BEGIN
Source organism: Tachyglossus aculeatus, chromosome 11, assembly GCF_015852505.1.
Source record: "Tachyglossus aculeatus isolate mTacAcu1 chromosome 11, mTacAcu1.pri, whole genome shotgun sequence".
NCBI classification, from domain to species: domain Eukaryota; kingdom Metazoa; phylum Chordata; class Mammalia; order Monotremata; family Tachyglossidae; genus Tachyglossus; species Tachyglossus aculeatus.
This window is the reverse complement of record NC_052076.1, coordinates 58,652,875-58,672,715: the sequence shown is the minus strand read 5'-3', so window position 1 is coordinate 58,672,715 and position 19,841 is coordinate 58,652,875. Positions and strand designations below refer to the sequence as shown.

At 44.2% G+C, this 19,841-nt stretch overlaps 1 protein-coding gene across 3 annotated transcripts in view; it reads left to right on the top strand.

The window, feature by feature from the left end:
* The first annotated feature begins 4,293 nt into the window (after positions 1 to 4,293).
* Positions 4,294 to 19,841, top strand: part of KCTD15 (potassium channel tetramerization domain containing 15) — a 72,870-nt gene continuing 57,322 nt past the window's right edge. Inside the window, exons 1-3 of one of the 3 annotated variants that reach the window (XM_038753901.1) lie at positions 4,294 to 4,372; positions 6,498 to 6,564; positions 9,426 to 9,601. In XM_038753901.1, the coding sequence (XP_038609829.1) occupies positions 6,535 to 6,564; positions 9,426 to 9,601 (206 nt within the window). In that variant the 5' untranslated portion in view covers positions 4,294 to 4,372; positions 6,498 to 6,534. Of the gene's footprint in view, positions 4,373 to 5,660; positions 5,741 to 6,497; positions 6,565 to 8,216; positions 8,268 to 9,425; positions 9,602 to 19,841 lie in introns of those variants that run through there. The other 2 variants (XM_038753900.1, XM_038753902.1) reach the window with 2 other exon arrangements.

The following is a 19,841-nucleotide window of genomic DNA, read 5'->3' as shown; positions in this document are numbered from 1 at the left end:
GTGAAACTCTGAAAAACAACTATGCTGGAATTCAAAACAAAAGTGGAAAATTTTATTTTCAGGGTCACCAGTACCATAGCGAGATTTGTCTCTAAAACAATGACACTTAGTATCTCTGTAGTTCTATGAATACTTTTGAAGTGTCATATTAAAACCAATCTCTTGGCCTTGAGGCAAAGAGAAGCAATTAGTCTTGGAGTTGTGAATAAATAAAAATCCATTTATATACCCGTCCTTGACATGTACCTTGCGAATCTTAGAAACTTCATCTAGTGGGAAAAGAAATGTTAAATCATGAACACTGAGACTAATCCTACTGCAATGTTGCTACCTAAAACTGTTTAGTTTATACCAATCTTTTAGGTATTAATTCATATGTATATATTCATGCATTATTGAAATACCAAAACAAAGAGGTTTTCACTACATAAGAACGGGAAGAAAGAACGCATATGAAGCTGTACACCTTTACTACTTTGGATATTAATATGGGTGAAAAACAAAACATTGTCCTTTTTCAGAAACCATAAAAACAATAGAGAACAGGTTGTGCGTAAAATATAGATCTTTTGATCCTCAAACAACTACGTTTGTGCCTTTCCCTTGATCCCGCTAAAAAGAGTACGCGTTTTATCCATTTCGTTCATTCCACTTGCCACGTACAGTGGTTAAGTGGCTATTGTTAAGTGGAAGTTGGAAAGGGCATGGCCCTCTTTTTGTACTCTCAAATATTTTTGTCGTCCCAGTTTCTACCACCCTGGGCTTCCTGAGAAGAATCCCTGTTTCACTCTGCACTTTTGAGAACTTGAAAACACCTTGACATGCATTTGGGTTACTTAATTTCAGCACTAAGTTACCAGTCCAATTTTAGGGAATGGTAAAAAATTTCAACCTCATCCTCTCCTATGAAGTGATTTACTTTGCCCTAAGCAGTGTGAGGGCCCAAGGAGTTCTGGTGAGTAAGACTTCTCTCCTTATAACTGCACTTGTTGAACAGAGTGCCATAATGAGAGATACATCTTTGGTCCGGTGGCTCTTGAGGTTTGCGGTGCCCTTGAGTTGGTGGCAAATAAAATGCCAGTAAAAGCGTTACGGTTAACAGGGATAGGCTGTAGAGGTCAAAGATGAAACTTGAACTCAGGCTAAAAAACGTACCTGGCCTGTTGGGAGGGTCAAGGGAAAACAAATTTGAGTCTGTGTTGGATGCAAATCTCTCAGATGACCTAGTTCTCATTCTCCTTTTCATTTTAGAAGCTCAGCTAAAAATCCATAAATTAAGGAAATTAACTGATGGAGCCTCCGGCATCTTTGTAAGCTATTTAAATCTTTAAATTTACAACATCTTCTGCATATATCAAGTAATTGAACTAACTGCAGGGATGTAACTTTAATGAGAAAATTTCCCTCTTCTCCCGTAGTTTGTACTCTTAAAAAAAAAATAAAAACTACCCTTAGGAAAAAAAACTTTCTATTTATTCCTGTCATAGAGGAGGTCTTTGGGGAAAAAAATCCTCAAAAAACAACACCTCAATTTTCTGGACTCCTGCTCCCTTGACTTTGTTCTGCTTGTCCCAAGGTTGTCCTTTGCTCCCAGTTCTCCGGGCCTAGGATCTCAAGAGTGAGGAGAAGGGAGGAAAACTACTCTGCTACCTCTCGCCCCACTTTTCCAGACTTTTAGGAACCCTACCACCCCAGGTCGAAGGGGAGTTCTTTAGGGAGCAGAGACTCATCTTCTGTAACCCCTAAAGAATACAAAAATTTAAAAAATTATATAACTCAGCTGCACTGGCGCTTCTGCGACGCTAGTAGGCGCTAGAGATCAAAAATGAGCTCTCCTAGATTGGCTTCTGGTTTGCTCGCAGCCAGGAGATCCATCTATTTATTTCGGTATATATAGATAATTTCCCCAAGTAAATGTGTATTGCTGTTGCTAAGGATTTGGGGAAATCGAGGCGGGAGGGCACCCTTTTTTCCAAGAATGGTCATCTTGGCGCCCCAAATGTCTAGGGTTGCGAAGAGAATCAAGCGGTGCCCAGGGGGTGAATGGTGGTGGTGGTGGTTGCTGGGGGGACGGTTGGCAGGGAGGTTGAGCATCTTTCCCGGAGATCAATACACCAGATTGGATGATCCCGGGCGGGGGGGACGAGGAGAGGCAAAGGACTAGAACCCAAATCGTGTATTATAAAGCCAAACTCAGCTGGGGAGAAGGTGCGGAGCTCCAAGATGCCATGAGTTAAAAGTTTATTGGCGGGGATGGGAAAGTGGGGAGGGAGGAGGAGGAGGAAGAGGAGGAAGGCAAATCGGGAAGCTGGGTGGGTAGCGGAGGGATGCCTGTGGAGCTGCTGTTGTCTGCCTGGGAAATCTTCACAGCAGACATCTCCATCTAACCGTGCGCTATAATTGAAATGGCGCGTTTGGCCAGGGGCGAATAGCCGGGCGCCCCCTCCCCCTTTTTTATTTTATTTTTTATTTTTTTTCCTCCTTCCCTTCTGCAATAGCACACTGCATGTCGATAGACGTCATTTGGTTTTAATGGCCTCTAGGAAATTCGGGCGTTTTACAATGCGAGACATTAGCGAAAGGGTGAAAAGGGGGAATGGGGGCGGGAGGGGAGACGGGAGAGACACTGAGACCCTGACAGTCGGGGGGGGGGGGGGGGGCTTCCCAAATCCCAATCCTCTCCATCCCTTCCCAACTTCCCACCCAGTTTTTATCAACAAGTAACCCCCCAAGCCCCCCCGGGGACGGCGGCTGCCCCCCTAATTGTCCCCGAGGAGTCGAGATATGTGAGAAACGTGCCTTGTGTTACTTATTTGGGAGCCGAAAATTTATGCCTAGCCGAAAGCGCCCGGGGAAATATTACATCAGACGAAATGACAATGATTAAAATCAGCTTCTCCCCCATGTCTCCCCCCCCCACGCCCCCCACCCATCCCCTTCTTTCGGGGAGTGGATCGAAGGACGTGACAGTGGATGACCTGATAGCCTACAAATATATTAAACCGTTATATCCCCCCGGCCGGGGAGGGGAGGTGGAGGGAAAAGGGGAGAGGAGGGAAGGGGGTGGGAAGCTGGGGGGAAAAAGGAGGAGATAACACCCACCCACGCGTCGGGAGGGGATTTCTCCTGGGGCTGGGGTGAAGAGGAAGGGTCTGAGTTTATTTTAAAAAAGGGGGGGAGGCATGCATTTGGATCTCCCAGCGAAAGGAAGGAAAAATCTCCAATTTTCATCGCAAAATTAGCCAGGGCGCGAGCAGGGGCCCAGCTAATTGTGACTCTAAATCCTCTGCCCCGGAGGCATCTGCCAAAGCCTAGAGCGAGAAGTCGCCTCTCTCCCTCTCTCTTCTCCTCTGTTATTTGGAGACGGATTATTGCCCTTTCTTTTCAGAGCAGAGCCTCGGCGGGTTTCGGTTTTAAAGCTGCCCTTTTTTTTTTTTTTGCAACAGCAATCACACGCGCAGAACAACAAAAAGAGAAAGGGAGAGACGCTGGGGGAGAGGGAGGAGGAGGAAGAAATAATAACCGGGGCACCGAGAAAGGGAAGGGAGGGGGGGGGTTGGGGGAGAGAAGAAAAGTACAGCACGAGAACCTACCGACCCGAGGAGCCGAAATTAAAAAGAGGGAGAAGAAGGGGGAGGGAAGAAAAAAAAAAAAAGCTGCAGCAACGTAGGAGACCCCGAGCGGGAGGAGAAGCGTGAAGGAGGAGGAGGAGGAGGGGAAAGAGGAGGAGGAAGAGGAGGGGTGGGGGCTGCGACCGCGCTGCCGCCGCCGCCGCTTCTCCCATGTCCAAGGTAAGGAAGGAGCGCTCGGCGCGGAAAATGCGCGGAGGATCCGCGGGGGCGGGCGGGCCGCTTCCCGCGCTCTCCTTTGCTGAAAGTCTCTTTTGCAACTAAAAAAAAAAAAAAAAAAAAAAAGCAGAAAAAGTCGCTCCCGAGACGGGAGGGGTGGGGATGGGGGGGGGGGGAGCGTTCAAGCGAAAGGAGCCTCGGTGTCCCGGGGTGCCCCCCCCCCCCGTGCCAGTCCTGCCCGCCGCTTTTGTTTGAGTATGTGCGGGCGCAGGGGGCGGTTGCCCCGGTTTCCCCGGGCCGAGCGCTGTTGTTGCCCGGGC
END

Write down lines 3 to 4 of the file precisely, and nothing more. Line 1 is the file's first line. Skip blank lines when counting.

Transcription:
NCBI classification, from domain to species: domain Eukaryota; kingdom Metazoa; phylum Chordata; class Mammalia; order Monotremata; family Tachyglossidae; genus Tachyglossus; species Tachyglossus aculeatus.
This window is the reverse complement of record NC_052076.1, coordinates 58,652,875-58,672,715: the sequence shown is the minus strand read 5'-3', so window position 1 is coordinate 58,672,715 and position 19,841 is coordinate 58,652,875. Positions and strand designations below refer to the sequence as shown.